—Text by Michael Ray Taylor, adapted from National Geographic Traveler

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Travel | instant analysis of 49ers’ nfc championship comeback win over lions, travel | these 9 abandoned colorado ghost towns will give you the chills, crystal mill, st. elmo, independence among the most picturesque sites.

Holy Cross City near Mount of the Holy Cross once was home to about 300 people. It's reachable on foot via two trail or road (about 4 miles), but the road is only passable in a four-wheel-drive or off-road vehicle. (Photo by R. Scott Rappold/Special to The Denver Post)

In 1858, prospectors struck gold on Cherry Creek, and in an instant a generation of Americans and fortune seekers from abroad was bound for what would become Colorado. It worked out OK for Denver, which became the largest and most influential city in the Rockies. Thousands of other towns in Colorado weren’t so fortunate.

From 1858 until the silver crash of 1893, towns popped up almost overnight where gold or silver was found. Just as quickly, the vast majority were abandoned when the ore ran out, often in places so difficult to reach even today that you’ll wonder how the miners managed daily life.

Most of these hamlets are gone, but the mountains are littered with their crumbling remains – cabins, bunkhouses, stores and mining structures. They stand as a testament to the pioneers’ ingenuity and monuments to their often-broken dreams.

Visiting these places is akin to stepping back in time. Some you can reach on dirt roads passable in the family sedan. Others require a four-wheel-drive vehicle. Still others remain deep in the wilderness, reachable by lacing up a pair of sturdy hiking boots. Each has its own unique story of success and then failure.

The ghost town of Indepence is well preserved, thanks to the Aspen Historical Society. You can wander around and even into some of the old miners cabins. (Photo by Jennifer Broome/Special to The Denver Post)

This is your guide to touring some of Colorado’s best-preserved ghost towns. Keep in mind that old mines are dangerous and can be home to explosive or poisonous gases. People have died falling into shafts, so explore with care and don’t get too close.

Bachelor Loop, Creede

The last great mining boom in Colorado was centered in the San Juan Mountains. Silver was struck here in 1890, and within two years there were dozens of mines and boom towns around what is today the town of Creede. The frenzy of activity was short-lived. In 1893 the Sherman Silver Purchase Act was repealed to resolidify the gold standard; the federal government stopped buying silver and the mines collapsed.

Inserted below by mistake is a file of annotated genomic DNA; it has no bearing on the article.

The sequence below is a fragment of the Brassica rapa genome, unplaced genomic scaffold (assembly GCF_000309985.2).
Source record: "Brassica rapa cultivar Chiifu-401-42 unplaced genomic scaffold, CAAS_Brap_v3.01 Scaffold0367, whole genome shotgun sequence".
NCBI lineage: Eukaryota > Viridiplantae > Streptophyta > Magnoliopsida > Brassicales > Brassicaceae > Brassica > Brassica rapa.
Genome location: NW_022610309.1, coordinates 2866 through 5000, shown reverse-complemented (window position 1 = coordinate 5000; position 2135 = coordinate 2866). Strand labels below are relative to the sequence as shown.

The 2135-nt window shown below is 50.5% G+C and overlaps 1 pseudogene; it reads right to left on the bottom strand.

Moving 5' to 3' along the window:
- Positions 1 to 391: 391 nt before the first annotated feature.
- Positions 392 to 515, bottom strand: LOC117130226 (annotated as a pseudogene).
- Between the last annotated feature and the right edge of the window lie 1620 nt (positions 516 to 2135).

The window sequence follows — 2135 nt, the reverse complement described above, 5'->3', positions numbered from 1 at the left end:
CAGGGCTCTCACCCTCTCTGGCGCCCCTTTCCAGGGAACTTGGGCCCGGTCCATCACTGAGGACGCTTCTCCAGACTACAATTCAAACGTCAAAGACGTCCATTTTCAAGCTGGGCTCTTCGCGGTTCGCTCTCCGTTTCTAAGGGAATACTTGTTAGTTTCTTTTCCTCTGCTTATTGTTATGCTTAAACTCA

Unlike many of Colorado’s old mining towns, Creede itself is still there, a tourist hotspot. The Creede Repertory Theatre draws enthusiasts from across the country each summer. You can drive the scenic 17-mile Bachelor Loop above town and take a trip past some of the best-preserved mine sites in Colorado. There are several interpretive signs and stops of interest. Those with four-wheel-drive can take side roads deeper into the terrain. Cyclists are encouraged to take the loop counter-clockwise, tackling most of the climbing in the first 4 miles.

The race to preserve the historic Crystal Mill in the Elk Mountains near Aspen is on. A foundation is trying to raise $10 million to save it. (Crystal Mill Foundation)

Crystal Mill

This picturesque old mill, perched on the side of a waterfall, is one of the most Instagrammed spots in Colorado. The mill was built in 1893 to support the Sheep Mountain Tunnel mine near the present town of Marble. It generated compressed air that powered tools used by the miners. The mine limped on until 1917 when it closed. A few people still spend summers in cabins in the nearby hamlet of Crystal, once home to about 500 people.

You need a sturdy vehicle – preferably four-wheel-drive or off-highway – to get to the mill from Marble. Otherwise it’s a 4-mile hike each way along the road. The site’s beauty is worth every step. Heed all signs marking private property. (Note: It costs $10 to access the private property from which some of the most iconic photos are taken.)

Lynnea Rappold looks inside an old boiler left behind after efforts to tunnel into Pikes Peak were abandoned years ago. It's a hike of about 2 miles to the Ghost Town Hollow site from the Pikes Peak Highway. (Photo by R. Scott Rappold/Special to The Denver Post)

Ghost Town Hollow